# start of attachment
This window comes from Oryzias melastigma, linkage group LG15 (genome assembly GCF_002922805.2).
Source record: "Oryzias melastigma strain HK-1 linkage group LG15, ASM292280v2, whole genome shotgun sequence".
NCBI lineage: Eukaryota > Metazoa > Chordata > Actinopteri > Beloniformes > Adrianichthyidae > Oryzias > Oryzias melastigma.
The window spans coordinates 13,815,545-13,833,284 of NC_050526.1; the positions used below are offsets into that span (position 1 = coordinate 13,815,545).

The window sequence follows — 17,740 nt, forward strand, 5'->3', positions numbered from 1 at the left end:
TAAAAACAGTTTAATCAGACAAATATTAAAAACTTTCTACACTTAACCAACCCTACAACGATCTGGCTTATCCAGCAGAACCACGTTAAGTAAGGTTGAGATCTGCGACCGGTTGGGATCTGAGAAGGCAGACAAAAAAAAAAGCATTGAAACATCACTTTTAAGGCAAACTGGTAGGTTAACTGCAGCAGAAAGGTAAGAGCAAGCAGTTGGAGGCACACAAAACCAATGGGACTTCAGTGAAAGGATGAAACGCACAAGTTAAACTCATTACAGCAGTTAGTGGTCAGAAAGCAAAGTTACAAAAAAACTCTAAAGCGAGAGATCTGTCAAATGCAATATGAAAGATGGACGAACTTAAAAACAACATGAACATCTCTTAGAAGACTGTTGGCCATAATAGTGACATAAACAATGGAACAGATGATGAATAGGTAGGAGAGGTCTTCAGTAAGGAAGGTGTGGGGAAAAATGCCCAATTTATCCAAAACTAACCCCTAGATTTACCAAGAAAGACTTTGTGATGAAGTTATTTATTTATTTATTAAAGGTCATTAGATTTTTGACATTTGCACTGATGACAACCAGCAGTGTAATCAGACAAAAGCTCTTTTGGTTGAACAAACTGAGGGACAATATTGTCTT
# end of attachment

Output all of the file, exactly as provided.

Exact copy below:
This window comes from Oryzias melastigma, linkage group LG15 (genome assembly GCF_002922805.2).
Source record: "Oryzias melastigma strain HK-1 linkage group LG15, ASM292280v2, whole genome shotgun sequence".
NCBI lineage: Eukaryota > Metazoa > Chordata > Actinopteri > Beloniformes > Adrianichthyidae > Oryzias > Oryzias melastigma.
The window spans coordinates 13,815,545-13,833,284 of NC_050526.1; the positions used below are offsets into that span (position 1 = coordinate 13,815,545).

The window sequence follows — 17,740 nt, forward strand, 5'->3', positions numbered from 1 at the left end:
TAAAAACAGTTTAATCAGACAAATATTAAAAACTTTCTACACTTAACCAACCCTACAACGATCTGGCTTATCCAGCAGAACCACGTTAAGTAAGGTTGAGATCTGCGACCGGTTGGGATCTGAGAAGGCAGACAAAAAAAAAAGCATTGAAACATCACTTTTAAGGCAAACTGGTAGGTTAACTGCAGCAGAAAGGTAAGAGCAAGCAGTTGGAGGCACACAAAACCAATGGGACTTCAGTGAAAGGATGAAACGCACAAGTTAAACTCATTACAGCAGTTAGTGGTCAGAAAGCAAAGTTACAAAAAAACTCTAAAGCGAGAGATCTGTCAAATGCAATATGAAAGATGGACGAACTTAAAAACAACATGAACATCTCTTAGAAGACTGTTGGCCATAATAGTGACATAAACAATGGAACAGATGATGAATAGGTAGGAGAGGTCTTCAGTAAGGAAGGTGTGGGGAAAAATGCCCAATTTATCCAAAACTAACCCCTAGATTTACCAAGAAAGACTTTGTGATGAAGTTATTTATTTATTTATTAAAGGTCATTAGATTTTTGACATTTGCACTGATGACAACCAGCAGTGTAATCAGACAAAAGCTCTTTTGGTTGAACAAACTGAGGGACAATATTGTCTT